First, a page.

Some may disagree with my final conclusion, but to me it appears that the organization is actually becoming less confrontational in its style and approach. While the new leadership continues to declare an "us verses them" narrative built around claims of exclusivity, it has come to emphasize other aspects that tend to be more mainstream. I believe the organization is trending towards emphasis of morality and lifestyle choices, which subsequently means a de-emphasizing of prophetic interpretations and doctrinal discourse. This is not an absolute trend, and there is some overlap in terms of experience. Some of the older members may still value prophecy more, but the younger members are likely to adopt the newer "lifestyle" as presented by the organization.

    I also tend to think that major changes will not take place. The current leadership tends to view the model established by the followers of Knorr and Franz as a sound one that will only need tweaked as time progresses (think changes to theocratic ministry school, meetings, magazines, ect.). Without a dominant eccentric to lead the pack, I think the organization is likely to continue on a path towards adopting moderate changes that do not substantially change the organization.

    Your thoughts?

  • truthseeker


    You make some profound comments.

    There's very little interest in deep study among the youth. They're content to read (if they do even that) and underline. Policy and procedure has taken the place of research.

    At private gatherings, any talk of "deeper" things is met with suspicion, unease, and silence.

    Even the new songs forom the songbook are dull and vacuous, with "how good it is to obey unquestioningly!" type lyrics and plodding melodies that would depress a puppy.

    Congregations interact at just the most superficial level now. As my wife is prone to say, "we're not friends any more, we're just coworkers".

    Your wife hit the nail on the head. Coworkers - ever since the GB got rid of the book study, which was the only meeting where you could at least have a serious chat on a social level, the interaction between witnesses is at an all time low.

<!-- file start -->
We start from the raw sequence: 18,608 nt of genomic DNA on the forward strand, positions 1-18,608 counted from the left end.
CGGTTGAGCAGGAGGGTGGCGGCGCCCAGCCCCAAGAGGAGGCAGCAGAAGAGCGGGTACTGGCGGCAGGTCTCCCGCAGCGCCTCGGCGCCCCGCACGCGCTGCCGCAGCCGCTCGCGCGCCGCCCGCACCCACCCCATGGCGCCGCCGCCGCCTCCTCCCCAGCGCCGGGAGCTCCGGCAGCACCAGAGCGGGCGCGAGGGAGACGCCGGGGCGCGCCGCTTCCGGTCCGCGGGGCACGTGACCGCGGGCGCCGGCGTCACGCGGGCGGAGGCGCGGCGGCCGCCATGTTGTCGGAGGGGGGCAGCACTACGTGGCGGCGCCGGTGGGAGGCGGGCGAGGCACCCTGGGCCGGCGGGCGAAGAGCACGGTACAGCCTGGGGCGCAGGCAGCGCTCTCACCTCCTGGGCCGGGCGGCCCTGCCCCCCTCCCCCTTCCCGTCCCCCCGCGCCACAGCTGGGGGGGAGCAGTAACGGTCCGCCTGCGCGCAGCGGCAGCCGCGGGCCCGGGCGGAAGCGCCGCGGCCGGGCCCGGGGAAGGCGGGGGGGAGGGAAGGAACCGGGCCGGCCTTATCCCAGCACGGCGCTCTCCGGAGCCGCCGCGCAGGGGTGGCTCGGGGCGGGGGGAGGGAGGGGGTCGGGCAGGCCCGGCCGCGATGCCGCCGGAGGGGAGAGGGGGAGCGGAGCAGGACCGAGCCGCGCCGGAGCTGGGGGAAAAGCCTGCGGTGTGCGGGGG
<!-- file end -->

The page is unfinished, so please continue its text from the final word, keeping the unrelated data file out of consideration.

• TheListener


    I'm not sure I agree with you on this point for two reasons.
    1. The Nethinim article essentially created a third class of non-anointed Christians who would assist the governing body but who would not formally be a part of the body. It did not, contrary to the impression that many Witnesses and former Witnesses hold, pave the way for non-anointed to sit on the governing body.
    2. The article was essentially ignored after its publication. I read somewhere (perhaps from Barbara Anderson?) that this particular article was an embarrassment to the governing body due to the strained parallel used, which only served the purpose of giving a few Bethel-heavies bragging rights. If I'm not mistaken, the concept as laid out in the Nethinim article has never resurfaced.
    I think the real catalyst for adding members on the GB, as mentioned above, was the generation change and a realization that more members needed to be added to the body simply because the original members were getting too old and feeble. The old timers probably realized it was better for them to add new members and leave their mark on the direction of the organization for years to come.

    I believe, as you, that the catalyst for adding more members was the realization that the end wasn't as near as it was once thought. I just think that the GB1.0 was too nervous to add a bunch of new guys to the GB without "introducing" them first. The Nethinim article served as the introduction. Who knows, maybe the GB1.0 wasn't sure which of the butt-kissers to actually appoint so the Nethinim position allowed them to openly test the candidates.

    I also agree that the Nethinim parallel has not been reiterated or discussed since its inception. But, I think it served its purpose. It allowed the GB time to select specific members for addition to the GB and it did so without upsetting the JW applecart.

    I believe the doctrinal changes show us one thing for sure. The GB1.0 truly believed that the end was near until the mid-90s; and once it dawned on them that it wasn't they put doctrines in place that allowed for date pushing and body enlargement. They still seem to be in that same mode. Which means the GB2.0 may not feel the end is imminent either.

  • besty

    Barbara Anderson has written extensively about the Nethinim here

  • Paulapollos

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    I must say that I found this discussion very thought-provoking. It would seem that there is a shying-away from the “prophecies” that used to be discussed, but I genuinely believe that this is more to do with the idea that the prophetic foundations of the organisation are fundamentally sound, and the focus now should be on being morally clean to be ready for Armageddon.